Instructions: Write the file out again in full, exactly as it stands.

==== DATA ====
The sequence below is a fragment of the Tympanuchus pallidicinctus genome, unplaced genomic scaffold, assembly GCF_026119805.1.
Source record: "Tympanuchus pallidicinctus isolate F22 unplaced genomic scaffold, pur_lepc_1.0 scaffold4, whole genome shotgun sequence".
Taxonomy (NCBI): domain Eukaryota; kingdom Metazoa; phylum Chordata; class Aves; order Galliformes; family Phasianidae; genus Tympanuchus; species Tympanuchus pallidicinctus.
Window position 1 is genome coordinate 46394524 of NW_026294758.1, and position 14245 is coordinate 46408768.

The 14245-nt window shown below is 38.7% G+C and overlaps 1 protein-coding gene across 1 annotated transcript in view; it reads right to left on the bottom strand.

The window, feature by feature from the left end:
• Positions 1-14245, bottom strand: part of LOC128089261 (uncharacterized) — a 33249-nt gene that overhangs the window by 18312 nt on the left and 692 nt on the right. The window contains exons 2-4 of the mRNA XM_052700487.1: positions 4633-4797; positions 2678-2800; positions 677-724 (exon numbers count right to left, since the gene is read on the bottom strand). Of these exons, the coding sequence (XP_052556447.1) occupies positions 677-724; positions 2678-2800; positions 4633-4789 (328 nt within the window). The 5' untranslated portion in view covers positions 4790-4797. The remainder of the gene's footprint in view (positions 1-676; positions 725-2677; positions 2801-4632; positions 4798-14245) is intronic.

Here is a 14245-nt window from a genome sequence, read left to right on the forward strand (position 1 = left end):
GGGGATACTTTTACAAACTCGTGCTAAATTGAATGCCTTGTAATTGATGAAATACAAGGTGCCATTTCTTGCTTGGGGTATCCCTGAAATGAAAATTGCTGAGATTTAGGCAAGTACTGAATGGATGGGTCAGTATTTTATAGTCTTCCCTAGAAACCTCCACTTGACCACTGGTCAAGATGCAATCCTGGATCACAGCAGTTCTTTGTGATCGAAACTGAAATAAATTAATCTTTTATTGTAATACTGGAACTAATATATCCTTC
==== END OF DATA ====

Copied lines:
The sequence below is a fragment of the Tympanuchus pallidicinctus genome, unplaced genomic scaffold, assembly GCF_026119805.1.
Source record: "Tympanuchus pallidicinctus isolate F22 unplaced genomic scaffold, pur_lepc_1.0 scaffold4, whole genome shotgun sequence".
Taxonomy (NCBI): domain Eukaryota; kingdom Metazoa; phylum Chordata; class Aves; order Galliformes; family Phasianidae; genus Tympanuchus; species Tympanuchus pallidicinctus.
Window position 1 is genome coordinate 46394524 of NW_026294758.1, and position 14245 is coordinate 46408768.

The 14245-nt window shown below is 38.7% G+C and overlaps 1 protein-coding gene across 1 annotated transcript in view; it reads right to left on the bottom strand.

The window, feature by feature from the left end:
• Positions 1-14245, bottom strand: part of LOC128089261 (uncharacterized) — a 33249-nt gene that overhangs the window by 18312 nt on the left and 692 nt on the right. The window contains exons 2-4 of the mRNA XM_052700487.1: positions 4633-4797; positions 2678-2800; positions 677-724 (exon numbers count right to left, since the gene is read on the bottom strand). Of these exons, the coding sequence (XP_052556447.1) occupies positions 677-724; positions 2678-2800; positions 4633-4789 (328 nt within the window). The 5' untranslated portion in view covers positions 4790-4797. The remainder of the gene's footprint in view (positions 1-676; positions 725-2677; positions 2801-4632; positions 4798-14245) is intronic.

Here is a 14245-nt window from a genome sequence, read left to right on the forward strand (position 1 = left end):
GGGGATACTTTTACAAACTCGTGCTAAATTGAATGCCTTGTAATTGATGAAATACAAGGTGCCATTTCTTGCTTGGGGTATCCCTGAAATGAAAATTGCTGAGATTTAGGCAAGTACTGAATGGATGGGTCAGTATTTTATAGTCTTCCCTAGAAACCTCCACTTGACCACTGGTCAAGATGCAATCCTGGATCACAGCAGTTCTTTGTGATCGAAACTGAAATAAATTAATCTTTTATTGTAATACTGGAACTAATATATCCTTC